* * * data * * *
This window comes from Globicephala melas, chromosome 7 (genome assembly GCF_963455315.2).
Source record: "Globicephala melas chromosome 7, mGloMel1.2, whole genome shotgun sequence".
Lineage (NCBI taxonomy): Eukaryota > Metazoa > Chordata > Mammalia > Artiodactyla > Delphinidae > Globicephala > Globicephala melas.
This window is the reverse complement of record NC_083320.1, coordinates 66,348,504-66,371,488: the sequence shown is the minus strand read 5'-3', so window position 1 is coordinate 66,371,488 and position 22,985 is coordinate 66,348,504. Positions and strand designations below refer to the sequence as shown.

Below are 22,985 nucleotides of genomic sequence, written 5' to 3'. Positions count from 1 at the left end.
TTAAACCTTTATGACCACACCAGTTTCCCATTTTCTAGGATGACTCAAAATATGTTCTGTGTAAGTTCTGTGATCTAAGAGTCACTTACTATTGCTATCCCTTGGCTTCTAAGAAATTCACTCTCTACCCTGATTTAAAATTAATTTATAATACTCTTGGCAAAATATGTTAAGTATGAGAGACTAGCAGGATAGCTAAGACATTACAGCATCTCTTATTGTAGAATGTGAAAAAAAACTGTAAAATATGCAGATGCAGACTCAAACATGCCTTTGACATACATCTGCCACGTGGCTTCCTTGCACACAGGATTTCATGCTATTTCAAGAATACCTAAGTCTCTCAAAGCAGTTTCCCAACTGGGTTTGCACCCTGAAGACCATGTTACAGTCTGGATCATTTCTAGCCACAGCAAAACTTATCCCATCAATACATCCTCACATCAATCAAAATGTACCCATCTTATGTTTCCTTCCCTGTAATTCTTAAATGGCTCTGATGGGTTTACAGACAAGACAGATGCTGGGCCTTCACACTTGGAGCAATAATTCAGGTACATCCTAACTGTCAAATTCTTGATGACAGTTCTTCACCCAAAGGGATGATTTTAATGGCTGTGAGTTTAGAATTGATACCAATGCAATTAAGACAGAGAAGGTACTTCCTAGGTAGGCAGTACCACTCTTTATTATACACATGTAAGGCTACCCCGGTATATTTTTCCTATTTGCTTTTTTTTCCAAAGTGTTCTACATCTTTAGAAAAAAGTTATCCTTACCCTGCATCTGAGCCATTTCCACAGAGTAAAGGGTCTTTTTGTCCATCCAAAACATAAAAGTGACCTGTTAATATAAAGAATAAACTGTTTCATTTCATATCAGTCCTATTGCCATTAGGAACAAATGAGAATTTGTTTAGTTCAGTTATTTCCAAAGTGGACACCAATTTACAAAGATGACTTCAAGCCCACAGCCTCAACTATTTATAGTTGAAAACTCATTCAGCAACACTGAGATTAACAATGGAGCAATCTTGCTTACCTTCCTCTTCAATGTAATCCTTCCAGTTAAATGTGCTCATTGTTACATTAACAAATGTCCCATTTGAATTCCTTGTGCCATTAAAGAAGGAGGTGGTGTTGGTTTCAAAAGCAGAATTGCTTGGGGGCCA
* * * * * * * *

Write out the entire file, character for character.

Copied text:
This window comes from Globicephala melas, chromosome 7 (genome assembly GCF_963455315.2).
Source record: "Globicephala melas chromosome 7, mGloMel1.2, whole genome shotgun sequence".
Lineage (NCBI taxonomy): Eukaryota > Metazoa > Chordata > Mammalia > Artiodactyla > Delphinidae > Globicephala > Globicephala melas.
This window is the reverse complement of record NC_083320.1, coordinates 66,348,504-66,371,488: the sequence shown is the minus strand read 5'-3', so window position 1 is coordinate 66,371,488 and position 22,985 is coordinate 66,348,504. Positions and strand designations below refer to the sequence as shown.

Below are 22,985 nucleotides of genomic sequence, written 5' to 3'. Positions count from 1 at the left end.
TTAAACCTTTATGACCACACCAGTTTCCCATTTTCTAGGATGACTCAAAATATGTTCTGTGTAAGTTCTGTGATCTAAGAGTCACTTACTATTGCTATCCCTTGGCTTCTAAGAAATTCACTCTCTACCCTGATTTAAAATTAATTTATAATACTCTTGGCAAAATATGTTAAGTATGAGAGACTAGCAGGATAGCTAAGACATTACAGCATCTCTTATTGTAGAATGTGAAAAAAAACTGTAAAATATGCAGATGCAGACTCAAACATGCCTTTGACATACATCTGCCACGTGGCTTCCTTGCACACAGGATTTCATGCTATTTCAAGAATACCTAAGTCTCTCAAAGCAGTTTCCCAACTGGGTTTGCACCCTGAAGACCATGTTACAGTCTGGATCATTTCTAGCCACAGCAAAACTTATCCCATCAATACATCCTCACATCAATCAAAATGTACCCATCTTATGTTTCCTTCCCTGTAATTCTTAAATGGCTCTGATGGGTTTACAGACAAGACAGATGCTGGGCCTTCACACTTGGAGCAATAATTCAGGTACATCCTAACTGTCAAATTCTTGATGACAGTTCTTCACCCAAAGGGATGATTTTAATGGCTGTGAGTTTAGAATTGATACCAATGCAATTAAGACAGAGAAGGTACTTCCTAGGTAGGCAGTACCACTCTTTATTATACACATGTAAGGCTACCCCGGTATATTTTTCCTATTTGCTTTTTTTTCCAAAGTGTTCTACATCTTTAGAAAAAAGTTATCCTTACCCTGCATCTGAGCCATTTCCACAGAGTAAAGGGTCTTTTTGTCCATCCAAAACATAAAAGTGACCTGTTAATATAAAGAATAAACTGTTTCATTTCATATCAGTCCTATTGCCATTAGGAACAAATGAGAATTTGTTTAGTTCAGTTATTTCCAAAGTGGACACCAATTTACAAAGATGACTTCAAGCCCACAGCCTCAACTATTTATAGTTGAAAACTCATTCAGCAACACTGAGATTAACAATGGAGCAATCTTGCTTACCTTCCTCTTCAATGTAATCCTTCCAGTTAAATGTGCTCATTGTTACATTAACAAATGTCCCATTTGAATTCCTTGTGCCATTAAAGAAGGAGGTGGTGTTGGTTTCAAAAGCAGAATTGCTTGGGGGCCA